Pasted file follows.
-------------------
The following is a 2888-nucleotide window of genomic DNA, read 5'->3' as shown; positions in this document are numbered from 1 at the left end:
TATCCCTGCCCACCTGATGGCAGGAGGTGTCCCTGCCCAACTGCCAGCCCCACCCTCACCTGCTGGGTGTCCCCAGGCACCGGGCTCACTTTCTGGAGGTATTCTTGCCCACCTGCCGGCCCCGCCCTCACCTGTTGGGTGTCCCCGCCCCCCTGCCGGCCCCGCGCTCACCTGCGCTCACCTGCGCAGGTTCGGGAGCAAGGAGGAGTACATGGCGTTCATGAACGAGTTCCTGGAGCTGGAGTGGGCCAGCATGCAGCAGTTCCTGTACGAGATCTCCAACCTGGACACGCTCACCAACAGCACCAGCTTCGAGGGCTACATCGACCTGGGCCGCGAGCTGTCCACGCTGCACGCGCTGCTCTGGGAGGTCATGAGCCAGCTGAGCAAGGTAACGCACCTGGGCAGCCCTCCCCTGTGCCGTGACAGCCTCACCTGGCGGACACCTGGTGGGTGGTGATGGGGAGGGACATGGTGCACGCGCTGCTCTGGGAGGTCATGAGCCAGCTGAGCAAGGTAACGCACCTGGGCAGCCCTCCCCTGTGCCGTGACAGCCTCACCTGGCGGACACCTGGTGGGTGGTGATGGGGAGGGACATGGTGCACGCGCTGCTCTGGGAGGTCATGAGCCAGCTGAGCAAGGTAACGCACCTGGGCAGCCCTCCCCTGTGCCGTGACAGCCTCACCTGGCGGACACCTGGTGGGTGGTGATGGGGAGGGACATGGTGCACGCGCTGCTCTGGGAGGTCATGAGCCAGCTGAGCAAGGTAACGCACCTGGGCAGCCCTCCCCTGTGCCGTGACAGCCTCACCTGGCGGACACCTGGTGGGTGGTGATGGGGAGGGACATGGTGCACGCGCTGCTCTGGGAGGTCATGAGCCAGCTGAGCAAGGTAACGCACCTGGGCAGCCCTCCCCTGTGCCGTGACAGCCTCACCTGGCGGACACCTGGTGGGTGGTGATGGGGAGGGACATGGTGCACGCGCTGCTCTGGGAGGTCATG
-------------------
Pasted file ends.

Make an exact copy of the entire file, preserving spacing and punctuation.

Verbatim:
The following is a 2888-nucleotide window of genomic DNA, read 5'->3' as shown; positions in this document are numbered from 1 at the left end:
TATCCCTGCCCACCTGATGGCAGGAGGTGTCCCTGCCCAACTGCCAGCCCCACCCTCACCTGCTGGGTGTCCCCAGGCACCGGGCTCACTTTCTGGAGGTATTCTTGCCCACCTGCCGGCCCCGCCCTCACCTGTTGGGTGTCCCCGCCCCCCTGCCGGCCCCGCGCTCACCTGCGCTCACCTGCGCAGGTTCGGGAGCAAGGAGGAGTACATGGCGTTCATGAACGAGTTCCTGGAGCTGGAGTGGGCCAGCATGCAGCAGTTCCTGTACGAGATCTCCAACCTGGACACGCTCACCAACAGCACCAGCTTCGAGGGCTACATCGACCTGGGCCGCGAGCTGTCCACGCTGCACGCGCTGCTCTGGGAGGTCATGAGCCAGCTGAGCAAGGTAACGCACCTGGGCAGCCCTCCCCTGTGCCGTGACAGCCTCACCTGGCGGACACCTGGTGGGTGGTGATGGGGAGGGACATGGTGCACGCGCTGCTCTGGGAGGTCATGAGCCAGCTGAGCAAGGTAACGCACCTGGGCAGCCCTCCCCTGTGCCGTGACAGCCTCACCTGGCGGACACCTGGTGGGTGGTGATGGGGAGGGACATGGTGCACGCGCTGCTCTGGGAGGTCATGAGCCAGCTGAGCAAGGTAACGCACCTGGGCAGCCCTCCCCTGTGCCGTGACAGCCTCACCTGGCGGACACCTGGTGGGTGGTGATGGGGAGGGACATGGTGCACGCGCTGCTCTGGGAGGTCATGAGCCAGCTGAGCAAGGTAACGCACCTGGGCAGCCCTCCCCTGTGCCGTGACAGCCTCACCTGGCGGACACCTGGTGGGTGGTGATGGGGAGGGACATGGTGCACGCGCTGCTCTGGGAGGTCATGAGCCAGCTGAGCAAGGTAACGCACCTGGGCAGCCCTCCCCTGTGCCGTGACAGCCTCACCTGGCGGACACCTGGTGGGTGGTGATGGGGAGGGACATGGTGCACGCGCTGCTCTGGGAGGTCATG